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July 22, 2020 Article 3 min read

Colorado Governor Polis has signed two House bills into law in response to the CARES Act. Get the key tax provisions in the “Tax Fairness Act,” and learn how HB 20-1024 affects NOL deductions for corporations. 

View of the top of the U.S. Capitol building.On July 11, 2020, Colorado Governor Jared Polis signed into law, House Bill 20-1420, known as the “Tax Fairness Act,” (the Act). Additionally, on June 26, 2020, the Governor signed House Bill 20-1024 into law, which relates to the state’s net operating loss (NOL) deduction.

Discussed in further detail below are the key tax provisions in the Act and the impact of HB 20-1024. The Act is in response to the federal CARES Act impact to Colorado, including impacts to the:

  • Net operating loss (NOL) deduction
  • Excess business loss deduction under I.R.C. Section 461(I)
  • Deduction for business interest expense under I.R.C. Section 163(j)
  • Deduction for qualified business income under I.R.C. Section 199A provided by the CARES Act

House Bill 20-1420: Tax Fairness Act

Effective for income tax years ending on and after March 27, 2020, and before Jan. 1, 2021, the Act requires individual, estate, and trust taxpayers to add the following to federal taxable income:

  • An amount equal to the difference between the NOL deduction under I.R.C. Sec. 172(a) prior to the CARES Act and the taxpayer’s NOL deduction after the CARES Act. Therefore, Colorado taxpayers are limited to the 80% NOL deduction in existence prior to the passage of the CARES Act, and must add back any additional NOL taken on the 2020 federal income tax return.
  • An amount equal to the taxpayer’s excess business loss deduction under I.R.C. Sec. 461(I) without regard to Section 2304 of the CARES Act. Therefore, a taxpayer with 2020 losses in excess of $250,000 ($500,000 for married taxpayers filing jointly), must add back any additional business loss deduction taken on the 2020 federal income tax return.
  • An amount equal to the amount in excess of the limitation on business interest under I.R.C. Sec. 163(j) without regard to Section 2306 of the CARES Act. Therefore, a taxpayer must add back any additional business interest expense deducted on the 2020 federal income tax return that’s above the 30% adjusted taxable income limitation. This addback applies to corporations as well.

Effective for income tax years beginning on or after Jan. 1, 2021, and before Jan. 1, 2023, the Act requires individual, estate, and trust taxpayers to add to federal taxable income, an amount equal to the qualified business income (QBI) deduction under I.R.C. Sec. 199A for taxpayers filing a single return with an adjusted gross income greater than $500,000, ($1,000,000 for married taxpayers filing jointly). This addback doesn’t apply to taxpayers filing a Schedule F (farmers and other agricultural activity), as an attachment to the federal income tax return, regardless of whether the Schedule F activity generates the QBI deduction. Therefore, qualifying taxpayers are required to add back the portion of the allowable 20% qualified business income deduction taken on the federal income tax return.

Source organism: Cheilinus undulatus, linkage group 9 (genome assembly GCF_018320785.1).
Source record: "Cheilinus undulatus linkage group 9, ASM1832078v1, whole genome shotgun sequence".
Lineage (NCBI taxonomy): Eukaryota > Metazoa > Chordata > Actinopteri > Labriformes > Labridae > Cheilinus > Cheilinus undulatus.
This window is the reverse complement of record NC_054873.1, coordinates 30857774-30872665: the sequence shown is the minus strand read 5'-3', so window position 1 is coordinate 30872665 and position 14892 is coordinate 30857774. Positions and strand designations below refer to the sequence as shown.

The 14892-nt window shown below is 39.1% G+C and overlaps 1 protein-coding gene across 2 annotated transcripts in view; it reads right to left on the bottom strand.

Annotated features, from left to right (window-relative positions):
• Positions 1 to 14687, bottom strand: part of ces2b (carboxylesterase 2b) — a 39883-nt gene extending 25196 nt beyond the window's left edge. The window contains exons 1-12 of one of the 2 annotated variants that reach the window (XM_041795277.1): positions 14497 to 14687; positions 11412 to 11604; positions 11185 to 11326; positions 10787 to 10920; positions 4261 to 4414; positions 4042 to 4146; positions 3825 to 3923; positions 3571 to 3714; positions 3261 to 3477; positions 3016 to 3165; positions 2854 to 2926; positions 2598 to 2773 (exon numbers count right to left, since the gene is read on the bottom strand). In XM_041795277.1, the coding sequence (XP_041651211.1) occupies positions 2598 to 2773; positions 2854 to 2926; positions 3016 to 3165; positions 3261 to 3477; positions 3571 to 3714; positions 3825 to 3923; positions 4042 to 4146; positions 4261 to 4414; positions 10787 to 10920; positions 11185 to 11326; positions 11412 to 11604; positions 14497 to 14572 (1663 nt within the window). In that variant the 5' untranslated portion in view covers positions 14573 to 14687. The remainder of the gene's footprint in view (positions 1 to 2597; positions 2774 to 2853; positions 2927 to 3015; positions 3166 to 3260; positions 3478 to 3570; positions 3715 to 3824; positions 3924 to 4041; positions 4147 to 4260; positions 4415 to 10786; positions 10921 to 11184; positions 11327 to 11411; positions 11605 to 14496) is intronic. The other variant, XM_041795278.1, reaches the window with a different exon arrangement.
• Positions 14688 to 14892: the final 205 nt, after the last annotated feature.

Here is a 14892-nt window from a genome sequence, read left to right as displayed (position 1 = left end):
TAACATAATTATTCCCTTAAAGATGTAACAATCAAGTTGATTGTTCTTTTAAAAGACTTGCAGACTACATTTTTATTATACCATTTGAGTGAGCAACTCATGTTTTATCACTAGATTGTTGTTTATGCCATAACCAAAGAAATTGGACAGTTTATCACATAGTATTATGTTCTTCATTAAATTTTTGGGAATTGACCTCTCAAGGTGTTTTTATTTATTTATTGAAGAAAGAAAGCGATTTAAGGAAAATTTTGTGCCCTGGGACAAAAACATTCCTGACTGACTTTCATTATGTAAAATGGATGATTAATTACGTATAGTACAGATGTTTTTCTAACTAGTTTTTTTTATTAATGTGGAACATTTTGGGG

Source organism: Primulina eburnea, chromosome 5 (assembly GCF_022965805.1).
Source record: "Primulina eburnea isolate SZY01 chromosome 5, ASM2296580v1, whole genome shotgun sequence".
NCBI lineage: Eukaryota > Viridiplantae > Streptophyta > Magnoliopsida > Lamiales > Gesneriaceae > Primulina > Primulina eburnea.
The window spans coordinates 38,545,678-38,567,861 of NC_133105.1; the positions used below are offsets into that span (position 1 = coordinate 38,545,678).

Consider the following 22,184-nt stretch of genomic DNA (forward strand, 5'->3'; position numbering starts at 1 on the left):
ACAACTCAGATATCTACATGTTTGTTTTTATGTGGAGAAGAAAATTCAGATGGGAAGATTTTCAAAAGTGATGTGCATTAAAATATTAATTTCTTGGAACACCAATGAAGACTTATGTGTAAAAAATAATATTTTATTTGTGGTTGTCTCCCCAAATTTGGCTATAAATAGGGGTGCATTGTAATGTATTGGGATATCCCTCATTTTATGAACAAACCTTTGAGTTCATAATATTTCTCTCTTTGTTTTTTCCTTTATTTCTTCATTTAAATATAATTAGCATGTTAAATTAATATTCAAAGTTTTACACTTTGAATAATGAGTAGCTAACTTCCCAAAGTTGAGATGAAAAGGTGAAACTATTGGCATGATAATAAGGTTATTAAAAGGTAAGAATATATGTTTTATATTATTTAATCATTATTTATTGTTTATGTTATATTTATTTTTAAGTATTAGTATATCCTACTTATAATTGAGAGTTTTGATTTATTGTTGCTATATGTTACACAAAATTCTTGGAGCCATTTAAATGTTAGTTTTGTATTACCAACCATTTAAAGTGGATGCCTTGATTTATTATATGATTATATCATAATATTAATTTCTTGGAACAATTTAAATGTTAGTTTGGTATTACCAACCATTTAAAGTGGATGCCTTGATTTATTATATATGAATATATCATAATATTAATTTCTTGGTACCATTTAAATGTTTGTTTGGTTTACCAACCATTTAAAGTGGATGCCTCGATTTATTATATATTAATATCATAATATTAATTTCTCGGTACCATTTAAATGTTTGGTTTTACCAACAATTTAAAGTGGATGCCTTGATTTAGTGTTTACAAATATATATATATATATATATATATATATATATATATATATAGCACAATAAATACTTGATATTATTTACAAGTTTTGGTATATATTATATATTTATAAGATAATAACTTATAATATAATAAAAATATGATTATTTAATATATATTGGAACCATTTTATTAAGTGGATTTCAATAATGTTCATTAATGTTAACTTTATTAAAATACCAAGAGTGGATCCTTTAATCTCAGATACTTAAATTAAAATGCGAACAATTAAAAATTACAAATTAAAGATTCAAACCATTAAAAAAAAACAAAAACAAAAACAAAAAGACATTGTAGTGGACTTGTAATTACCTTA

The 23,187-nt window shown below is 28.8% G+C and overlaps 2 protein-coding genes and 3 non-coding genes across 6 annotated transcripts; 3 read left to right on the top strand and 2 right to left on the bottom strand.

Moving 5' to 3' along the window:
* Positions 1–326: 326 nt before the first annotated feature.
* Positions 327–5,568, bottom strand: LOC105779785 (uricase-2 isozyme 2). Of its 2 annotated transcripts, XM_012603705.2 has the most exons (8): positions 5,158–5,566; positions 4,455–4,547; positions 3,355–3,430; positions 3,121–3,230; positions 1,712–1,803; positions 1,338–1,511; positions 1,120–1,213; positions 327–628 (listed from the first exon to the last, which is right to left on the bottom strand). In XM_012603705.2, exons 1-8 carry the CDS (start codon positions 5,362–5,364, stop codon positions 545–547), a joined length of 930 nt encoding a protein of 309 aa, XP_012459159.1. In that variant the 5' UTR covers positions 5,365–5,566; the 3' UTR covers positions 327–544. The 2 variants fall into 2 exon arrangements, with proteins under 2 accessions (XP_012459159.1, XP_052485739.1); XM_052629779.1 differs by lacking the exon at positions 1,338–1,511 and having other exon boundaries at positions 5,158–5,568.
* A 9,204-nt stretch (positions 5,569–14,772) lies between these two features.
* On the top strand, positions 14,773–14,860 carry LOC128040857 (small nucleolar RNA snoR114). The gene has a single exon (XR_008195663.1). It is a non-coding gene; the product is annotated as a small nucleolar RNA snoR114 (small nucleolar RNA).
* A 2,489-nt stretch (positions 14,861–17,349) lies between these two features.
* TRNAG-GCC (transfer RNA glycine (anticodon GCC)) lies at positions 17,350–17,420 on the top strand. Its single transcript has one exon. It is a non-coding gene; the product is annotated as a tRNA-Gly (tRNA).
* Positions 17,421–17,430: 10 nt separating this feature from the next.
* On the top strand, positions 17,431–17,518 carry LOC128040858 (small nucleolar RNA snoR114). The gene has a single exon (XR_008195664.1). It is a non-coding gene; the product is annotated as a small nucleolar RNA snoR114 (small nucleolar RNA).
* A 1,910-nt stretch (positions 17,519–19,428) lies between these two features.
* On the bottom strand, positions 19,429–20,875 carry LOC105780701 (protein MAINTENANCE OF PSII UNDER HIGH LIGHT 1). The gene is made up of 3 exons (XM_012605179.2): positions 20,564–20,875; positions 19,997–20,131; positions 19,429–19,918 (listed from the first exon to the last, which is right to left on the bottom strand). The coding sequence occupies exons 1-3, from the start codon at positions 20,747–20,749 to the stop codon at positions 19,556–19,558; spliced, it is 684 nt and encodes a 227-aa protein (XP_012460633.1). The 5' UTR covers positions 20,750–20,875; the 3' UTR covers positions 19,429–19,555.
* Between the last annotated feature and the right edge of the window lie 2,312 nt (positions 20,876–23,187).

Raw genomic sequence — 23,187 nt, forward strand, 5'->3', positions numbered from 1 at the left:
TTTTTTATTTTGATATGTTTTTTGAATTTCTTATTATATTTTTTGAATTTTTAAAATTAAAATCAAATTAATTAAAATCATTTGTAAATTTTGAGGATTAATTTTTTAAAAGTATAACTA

Additionally, for losses incurred after Dec. 31, 2017, the Act amends Colorado’s NOL deduction to apply the 80% limitation under I.R.C. Sec. 172(a)(2) without regard to Section 2303 of the CARES Act. This limitation provided by the Act shall apply to all taxpayers and for all tax periods beginning after Dec. 31, 2017. Therefore, all Colorado taxpayers are limited to an 80% NOL deduction for tax periods beginning on or after Jan. 1, 2018. The 2020 addback provision applies to individual, trust, and estate taxpayers only; corporate taxpayers aren’t required to add back any excess NOL taken on the 2020 federal income tax return and can carryforward the excess NOL. 

HB 20-1024: Net operating loss deduction modifications

House Bill 20-1024 requires corporations generating NOLs in income tax years beginning prior to Jan. 1, 2021, to carry forward the loss for the same number of years as allowed for a federal NOL; NOLs of corporations cannot be carried back to an earlier year. NOLs of corporations generated in tax years beginning on or after Jan. 1, 2021, can be carried forward for 20 years and cannot be carried back to an earlier year. Therefore, corporate taxpayers generating an NOL in 2019 or 2020 can carry forward the NOL indefinitely, but are limited to a 20-year carryforward for NOLs generated in 2021 or after, and NOL carrybacks aren’t allowed.

Financial institutions to which I.R.C. §§ 585 or 593 apply, suffering an NOL for any tax year beginning on or after Jan. 1, 1984, and before Jan. 1, 2021, may carry forward any unused NOL to each of the 15 years following the taxable year of such loss. 

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